Gabriel was one of seven children born a few miles from his final resting place. His rather swarthy looks came from his dad who was born in Egypt and his mum who was born in Lebanon. Oddly Gabriel was born, raised and educated in Liverpool. At the outbreak of the First World War he was working at a cotton brokers in Liverpool and enlisted in the army.
Aged just 20 he was a Second Lieutenant and in charge of two platoons fighting in Guillemont in France (part of The Battle Of The Somme.) On Tuesday 8th August 1916 the order from above instructed Gabriel and his men to dig a communication trench. They were under occasional heavy fire from the enemy at the time but were still had to form a trench. Digging a trench can’t be easy but even worse when hidden Germans with machines guns taking random shots at you. However the trench was dug and though the battalion suffered many deaths Gabriel kept up his men's spirits. Amidst the fighting he saw the Major Swainson had been wounded in No Man's Land. Gabriel ran out across the terrain in broad daylight against fiendish machine-gun fire to retrieve him. German snipers were after him from the first moment but he ran on regardless of the hail of bullets flying around him. He reached the Major, lifted him onto his back and started carrying him back to safety. The enemy redoubled their efforts to kill both soldiers. Gabriel dodged from view but when he reappeared it seemed all machine guns were turned on them. Against odds he got the Major back to safety (though he later died.) Gabriel galvanised men from different units and thoroughly organised their position. When the enemy tried to attack they were thrown back in confusion and the counter-attack was pressed home. The battalion made advances.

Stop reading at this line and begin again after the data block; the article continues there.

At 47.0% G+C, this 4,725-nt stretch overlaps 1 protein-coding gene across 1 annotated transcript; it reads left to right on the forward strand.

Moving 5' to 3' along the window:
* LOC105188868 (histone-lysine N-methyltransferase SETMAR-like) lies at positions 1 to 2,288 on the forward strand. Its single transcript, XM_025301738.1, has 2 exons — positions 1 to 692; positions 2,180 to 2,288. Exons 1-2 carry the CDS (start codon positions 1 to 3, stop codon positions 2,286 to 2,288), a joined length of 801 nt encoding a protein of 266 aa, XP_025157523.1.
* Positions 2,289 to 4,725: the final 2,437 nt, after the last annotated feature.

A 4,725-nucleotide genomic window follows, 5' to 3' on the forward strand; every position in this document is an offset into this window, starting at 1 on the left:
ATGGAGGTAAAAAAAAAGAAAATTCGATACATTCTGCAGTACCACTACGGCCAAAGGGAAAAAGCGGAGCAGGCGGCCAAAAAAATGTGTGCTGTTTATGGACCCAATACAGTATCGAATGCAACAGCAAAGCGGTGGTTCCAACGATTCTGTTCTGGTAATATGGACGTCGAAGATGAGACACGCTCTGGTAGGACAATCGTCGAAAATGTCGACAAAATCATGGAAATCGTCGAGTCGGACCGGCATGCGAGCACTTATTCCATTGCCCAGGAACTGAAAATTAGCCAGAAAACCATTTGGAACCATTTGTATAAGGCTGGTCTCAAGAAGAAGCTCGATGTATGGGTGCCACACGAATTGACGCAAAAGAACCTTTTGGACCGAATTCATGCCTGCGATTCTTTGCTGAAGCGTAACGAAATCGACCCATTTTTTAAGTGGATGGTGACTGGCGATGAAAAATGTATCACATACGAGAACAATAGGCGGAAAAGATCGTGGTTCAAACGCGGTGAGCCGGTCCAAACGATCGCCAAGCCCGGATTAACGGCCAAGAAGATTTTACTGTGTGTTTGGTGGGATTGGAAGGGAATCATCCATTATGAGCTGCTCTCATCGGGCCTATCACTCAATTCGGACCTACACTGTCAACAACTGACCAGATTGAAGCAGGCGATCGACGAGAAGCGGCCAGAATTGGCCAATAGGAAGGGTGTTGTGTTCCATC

Later Gabriel received a Victoria Cross from King George V in November 1916 at a ceremony on the forecourt of Buckingham Palace. He returned home to Liverpool but three months later was flying over the Western Front. His last contact with the Germans was while flying a BE-2 aircraft which was shot down. He survived “Bloody April” 1917 - the worst month in the history of the Royal Flying Corps - when the Germans almost drove the British from the sky. Just a month later he was back in Britain to re-train as a pilot. However two serious crashes ended his flying career and he ended the war in the administration branch of the Royal Air Force.
He was married with three daughters and after the war continued to work in the cotton industry in Liverpool. When World War II started he re-joined the army and returned to France serving with an anti-aircraft unit. Returning home from the war he found the cotton industry in steep decline and opened a fish and chip shop called The Frying Pan. He didn't live long though and died at home aged 59 after years of heavy smoking (and estrangement from his wife.) He was buried with full military honours in the Coury family grave in a rather crowded graveyard in Crosby.